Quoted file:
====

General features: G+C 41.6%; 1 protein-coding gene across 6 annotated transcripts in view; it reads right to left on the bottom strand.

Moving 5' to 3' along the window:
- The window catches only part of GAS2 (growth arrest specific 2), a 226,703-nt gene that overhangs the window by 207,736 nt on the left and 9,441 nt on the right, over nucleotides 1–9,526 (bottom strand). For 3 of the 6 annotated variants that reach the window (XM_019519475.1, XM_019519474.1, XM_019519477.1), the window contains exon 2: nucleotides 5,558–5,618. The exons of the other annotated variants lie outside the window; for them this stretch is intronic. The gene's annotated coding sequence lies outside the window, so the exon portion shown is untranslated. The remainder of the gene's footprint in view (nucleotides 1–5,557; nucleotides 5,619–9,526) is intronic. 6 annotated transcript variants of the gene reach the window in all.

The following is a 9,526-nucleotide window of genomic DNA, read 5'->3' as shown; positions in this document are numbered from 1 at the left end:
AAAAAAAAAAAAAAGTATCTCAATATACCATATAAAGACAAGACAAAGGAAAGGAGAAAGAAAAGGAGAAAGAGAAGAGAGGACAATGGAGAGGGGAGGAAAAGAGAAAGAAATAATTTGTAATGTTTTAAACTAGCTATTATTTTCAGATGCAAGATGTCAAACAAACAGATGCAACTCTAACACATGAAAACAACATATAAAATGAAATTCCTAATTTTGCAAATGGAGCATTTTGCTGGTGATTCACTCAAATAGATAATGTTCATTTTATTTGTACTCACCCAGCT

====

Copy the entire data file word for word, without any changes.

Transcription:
General features: G+C 41.6%; 1 protein-coding gene across 6 annotated transcripts in view; it reads right to left on the bottom strand.

Moving 5' to 3' along the window:
- The window catches only part of GAS2 (growth arrest specific 2), a 226,703-nt gene that overhangs the window by 207,736 nt on the left and 9,441 nt on the right, over nucleotides 1–9,526 (bottom strand). For 3 of the 6 annotated variants that reach the window (XM_019519475.1, XM_019519474.1, XM_019519477.1), the window contains exon 2: nucleotides 5,558–5,618. The exons of the other annotated variants lie outside the window; for them this stretch is intronic. The gene's annotated coding sequence lies outside the window, so the exon portion shown is untranslated. The remainder of the gene's footprint in view (nucleotides 1–5,557; nucleotides 5,619–9,526) is intronic. 6 annotated transcript variants of the gene reach the window in all.

The following is a 9,526-nucleotide window of genomic DNA, read 5'->3' as shown; positions in this document are numbered from 1 at the left end:
AAAAAAAAAAAAAAGTATCTCAATATACCATATAAAGACAAGACAAAGGAAAGGAGAAAGAAAAGGAGAAAGAGAAGAGAGGACAATGGAGAGGGGAGGAAAAGAGAAAGAAATAATTTGTAATGTTTTAAACTAGCTATTATTTTCAGATGCAAGATGTCAAACAAACAGATGCAACTCTAACACATGAAAACAACATATAAAATGAAATTCCTAATTTTGCAAATGGAGCATTTTGCTGGTGATTCACTCAAATAGATAATGTTCATTTTATTTGTACTCACCCAGCT